Curator Emeritus, Institute of Systematic Botany
Ph.D., The University of Wisconsin
Madison, Wisconsin, 1974
Systematics and ecology of Lecythidaceae and neotropical floristics.
Systematics and ecology of Neotropical Lecythidaceae; neotropical floristics
Neotropics, especially Amazonia, French Guiana, Saba, and the Osa Peninsula, and Westchester County, New York.
Dr. Scott A. Mori, who spent the vast majority of his long and distinguished career at The New York Botanical Garden, passed away in August 2020. The following summary of his research, which he provided for this profile, indicates the broad range of his scientific pursuits and accomplishments.
My research on flowering plants focuses on the taxonomy and ecology of trees of the lowland New World tropics. I am especially interested in co-evolution between plants and their pollinators and seed dispersers. In order to investigate these relationships, I pursue taxonomic research on the Brazil nut family (Lecythidaceae) for which my colleague Iain Prance and I have completed a Flora Neotropica monograph. In addition, I have selected geographic areas of high species diversity of the Brazil nut family for detailed study of its ecological relationships. For example, my colleagues and I have published the results of a study of the 27 species of the family found in central French Guiana and another study of the 39 species of Lecythidaceae found in a 100-hectare central Amazonian plot. This research has given me a better understanding of the evolution of the family as well as permitted me to make specific recommendations for the conservation of lowland, neotropical trees. My most important current project is an NSF Opportunities for Promoting Understanding Through Synthesis grant which is allowing me and my colleagues to synthesize what we have learned about the Brazil nut family in an electronic monograph called The Lecythidaceae Pages (see link in right hand panel).
With the participation of many other botanists, I organized and carried through to publication the Guide to the Vascular Plants of Central French Guiana. This flora was done in collaboration with the Institut de Recherche pour le Développement (IRD), one of the organizations responsible for research in France’s overseas departments. The book is designed to allow botanists as well as non-botanists to determine the names of plants in this, one of the last wilderness areas of the world. In collaboration with French scientists associated with IRD and the Centre National de la Recherche Scientifique (CNRS, I have initiated e-Floras for the Nouragues Nature Park and all of French Guiana.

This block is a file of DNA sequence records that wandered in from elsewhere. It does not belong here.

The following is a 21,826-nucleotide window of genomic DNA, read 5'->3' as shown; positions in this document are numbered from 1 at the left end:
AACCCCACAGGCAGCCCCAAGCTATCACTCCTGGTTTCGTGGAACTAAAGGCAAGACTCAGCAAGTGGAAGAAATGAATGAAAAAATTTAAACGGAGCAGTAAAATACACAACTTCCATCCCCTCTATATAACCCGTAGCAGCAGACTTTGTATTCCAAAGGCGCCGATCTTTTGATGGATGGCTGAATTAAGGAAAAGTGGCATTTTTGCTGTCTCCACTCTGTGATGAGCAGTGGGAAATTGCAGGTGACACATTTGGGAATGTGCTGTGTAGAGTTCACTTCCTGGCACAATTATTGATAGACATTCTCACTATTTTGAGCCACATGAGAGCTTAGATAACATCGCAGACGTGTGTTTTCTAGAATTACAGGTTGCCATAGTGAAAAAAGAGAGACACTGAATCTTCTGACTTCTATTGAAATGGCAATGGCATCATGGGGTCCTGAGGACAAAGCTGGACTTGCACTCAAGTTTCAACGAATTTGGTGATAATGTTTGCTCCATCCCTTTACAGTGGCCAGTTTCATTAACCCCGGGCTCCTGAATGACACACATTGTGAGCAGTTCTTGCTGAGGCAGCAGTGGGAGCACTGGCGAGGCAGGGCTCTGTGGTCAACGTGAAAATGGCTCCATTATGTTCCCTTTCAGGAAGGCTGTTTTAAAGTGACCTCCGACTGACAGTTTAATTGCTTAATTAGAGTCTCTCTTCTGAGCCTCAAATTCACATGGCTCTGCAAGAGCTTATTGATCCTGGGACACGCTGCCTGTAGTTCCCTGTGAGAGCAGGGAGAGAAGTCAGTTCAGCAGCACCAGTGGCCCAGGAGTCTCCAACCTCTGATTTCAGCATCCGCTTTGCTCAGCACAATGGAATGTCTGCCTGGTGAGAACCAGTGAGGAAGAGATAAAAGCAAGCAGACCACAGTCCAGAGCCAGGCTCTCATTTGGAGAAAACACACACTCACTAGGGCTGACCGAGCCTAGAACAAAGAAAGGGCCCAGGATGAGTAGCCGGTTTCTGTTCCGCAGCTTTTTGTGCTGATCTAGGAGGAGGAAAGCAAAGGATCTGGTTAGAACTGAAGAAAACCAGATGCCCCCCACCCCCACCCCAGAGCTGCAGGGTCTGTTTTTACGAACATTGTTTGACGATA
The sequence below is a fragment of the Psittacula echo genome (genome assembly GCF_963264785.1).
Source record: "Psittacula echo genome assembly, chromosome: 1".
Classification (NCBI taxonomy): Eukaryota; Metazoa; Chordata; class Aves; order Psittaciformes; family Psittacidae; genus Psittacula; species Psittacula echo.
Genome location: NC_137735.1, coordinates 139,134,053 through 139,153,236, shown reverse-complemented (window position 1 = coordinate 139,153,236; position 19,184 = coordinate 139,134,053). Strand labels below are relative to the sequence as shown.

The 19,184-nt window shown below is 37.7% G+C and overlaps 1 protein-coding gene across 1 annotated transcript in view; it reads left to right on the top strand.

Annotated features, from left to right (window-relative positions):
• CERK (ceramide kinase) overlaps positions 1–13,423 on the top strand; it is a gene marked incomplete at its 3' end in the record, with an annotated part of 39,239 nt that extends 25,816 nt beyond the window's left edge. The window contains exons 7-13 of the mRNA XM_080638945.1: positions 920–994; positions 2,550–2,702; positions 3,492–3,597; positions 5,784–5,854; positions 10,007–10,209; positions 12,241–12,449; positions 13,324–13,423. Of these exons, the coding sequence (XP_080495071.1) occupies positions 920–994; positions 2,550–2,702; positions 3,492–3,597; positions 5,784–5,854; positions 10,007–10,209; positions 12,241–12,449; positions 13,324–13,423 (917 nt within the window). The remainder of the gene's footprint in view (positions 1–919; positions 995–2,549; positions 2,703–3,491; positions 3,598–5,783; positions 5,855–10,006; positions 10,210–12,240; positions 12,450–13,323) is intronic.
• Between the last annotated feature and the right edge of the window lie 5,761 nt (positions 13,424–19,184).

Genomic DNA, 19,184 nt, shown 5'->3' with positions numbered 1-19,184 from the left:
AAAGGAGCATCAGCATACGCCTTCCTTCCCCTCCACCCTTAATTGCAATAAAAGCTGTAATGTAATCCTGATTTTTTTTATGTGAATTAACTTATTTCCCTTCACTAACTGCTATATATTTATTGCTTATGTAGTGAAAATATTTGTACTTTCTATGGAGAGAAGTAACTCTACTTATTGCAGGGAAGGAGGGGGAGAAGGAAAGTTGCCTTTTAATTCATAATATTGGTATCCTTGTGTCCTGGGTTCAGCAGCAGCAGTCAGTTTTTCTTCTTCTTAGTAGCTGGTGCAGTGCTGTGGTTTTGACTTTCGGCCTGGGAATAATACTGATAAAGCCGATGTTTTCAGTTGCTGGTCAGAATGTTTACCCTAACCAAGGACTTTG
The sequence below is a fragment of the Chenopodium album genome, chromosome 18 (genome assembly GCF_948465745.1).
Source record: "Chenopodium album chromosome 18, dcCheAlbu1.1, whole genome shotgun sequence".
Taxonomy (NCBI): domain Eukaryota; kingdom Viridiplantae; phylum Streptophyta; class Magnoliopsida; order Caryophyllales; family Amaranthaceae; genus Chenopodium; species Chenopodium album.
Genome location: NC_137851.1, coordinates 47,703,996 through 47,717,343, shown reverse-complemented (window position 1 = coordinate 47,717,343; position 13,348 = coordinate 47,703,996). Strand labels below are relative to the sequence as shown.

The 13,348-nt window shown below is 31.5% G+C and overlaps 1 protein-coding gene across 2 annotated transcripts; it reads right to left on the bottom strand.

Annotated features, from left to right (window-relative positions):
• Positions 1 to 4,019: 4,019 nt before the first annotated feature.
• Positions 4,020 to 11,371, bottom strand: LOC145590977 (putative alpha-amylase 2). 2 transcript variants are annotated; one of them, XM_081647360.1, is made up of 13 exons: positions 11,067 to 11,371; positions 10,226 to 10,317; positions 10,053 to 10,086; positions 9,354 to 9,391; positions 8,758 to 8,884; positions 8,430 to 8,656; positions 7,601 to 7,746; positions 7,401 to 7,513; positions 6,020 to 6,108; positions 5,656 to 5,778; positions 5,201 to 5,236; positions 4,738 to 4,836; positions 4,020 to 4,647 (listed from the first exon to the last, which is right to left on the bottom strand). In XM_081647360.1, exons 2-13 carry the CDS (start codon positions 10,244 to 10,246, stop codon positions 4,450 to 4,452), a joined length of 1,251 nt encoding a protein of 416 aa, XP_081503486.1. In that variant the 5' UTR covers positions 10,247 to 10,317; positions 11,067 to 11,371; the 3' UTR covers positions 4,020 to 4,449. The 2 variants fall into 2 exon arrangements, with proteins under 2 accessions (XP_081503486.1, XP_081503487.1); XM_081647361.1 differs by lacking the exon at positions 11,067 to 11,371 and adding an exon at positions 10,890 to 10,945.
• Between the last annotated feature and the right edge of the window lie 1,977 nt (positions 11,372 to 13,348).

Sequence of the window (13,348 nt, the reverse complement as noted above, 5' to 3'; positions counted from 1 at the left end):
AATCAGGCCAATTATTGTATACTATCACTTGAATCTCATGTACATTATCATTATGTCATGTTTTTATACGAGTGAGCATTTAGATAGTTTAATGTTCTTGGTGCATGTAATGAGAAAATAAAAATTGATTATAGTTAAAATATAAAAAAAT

My wife, Carol Gracie, and I have prepared an electronic checklist of the flowering plants of the Caribbean island of Saba in the Netherlands Antilles and Reinaldo Aguilar, Xavier Cornejo, and I initiated an e-flora of the Osa Peninsula of Costa Rica.
My latest book, entitled Tropical Plant Collection. From the Field to the Internet, is designed to pass on what I have learned as a botanist in order to make it easier and safer for others to carry out biological research in the tropics.
Scott Mori (1941-2020): Friend, mentor, and colleague
This past August, The New York Botanical Garden community was deeply saddened to learn of the passing of our dear friend and treasured colleague, Curator Emeritus Scott A. Mori, Ph.D.
Scott spent the majority of his long and distinguished career at NYBG, arriving in 1975 as Research Associate to work on the systematics and ecology of the Brazil nut family, Lecythidaceae. Some four decades later, Scott retired in 2014 as Nathaniel Lord Britton Curator of Botany in the Garden’s Institute of Systematic Botany. Scott was a prolific researcher, a prodigious plant collector, and an active and passionate teacher and mentor. His legacy lives on in more than 140 scientific publications (including 12 books) and 27,000 herbarium specimens, and in the students, post docs, and interns he mentored.
Since Scott’s passing, his career has been recognized and appreciated by those who worked with Scott for many years and benefited from his influence. Every wonderful tribute adds a different perspective of Scott’s life and contributions.
In remembrance of: Scott A. Mori (1941-2020), Tropical Botanist Extraordinaire
Ghillean T. Prance, Robert Naczi, and Lúcia G. Lohman
(Biotropica; January 24, 2021)
The ‘Adopt-a-tree’ strategy – A legacy of Scott Mori (1941-2020)
(Ecotropica; January 5, 2021)
Scott Alan Mori (1941-2020): An Appreciation
(The Botanical Review; November 9, 2020)
The Scientific Legacy of Scott Mori
(Plant Talk Blog; August 19, 2020)
Mori, S. A., A. Berkov, C. A. Gracie & E. F. Hecklau. 2011. Tropical Plant Collecting. From the Field to the Internet. TECC Editora, Florianópolis, Brazil. 332 pp.
Mori, S. A., G. Cremers, C. Gracie, J.-J. de Granville, S. V. Heald, M. Hoff, & J. D. Mitchell. 2002. Guide to the vascular plants of central French Guiana. Part 2. Dicotyledons. Mem. New York Bot. Gard. 76(2): 1-776.
Mori, S. A., C.-H. Tsou, C.C.Wu, B. Cronholm & A. A. Anderberg. 2007. Evolution of Lecythidaceae: information from combined ndhF and trnL-F sequence data. Amer. J. Bot. 94(3): 289-301.
Mori, S. A. 2007. Lecythidaceae. Pages 173-186. In Hammel, B. E., M. H. Grayum, C. Herrera & N. Zamora (eds.). Manual de Plantas de Costa Rica. Volumen VI. Dicotiledóneas (Haloragaceae-Phytolaccaceae). Missouri Botanical Garden, INBio & Museo Nacional de Costa Rica.
Smith, N., S. A. Mori, A. Henderson, D. Wm. Stevenson & S. V. Heald. 2004. Princeton University Press, Princeton and Oxford. 594 pp.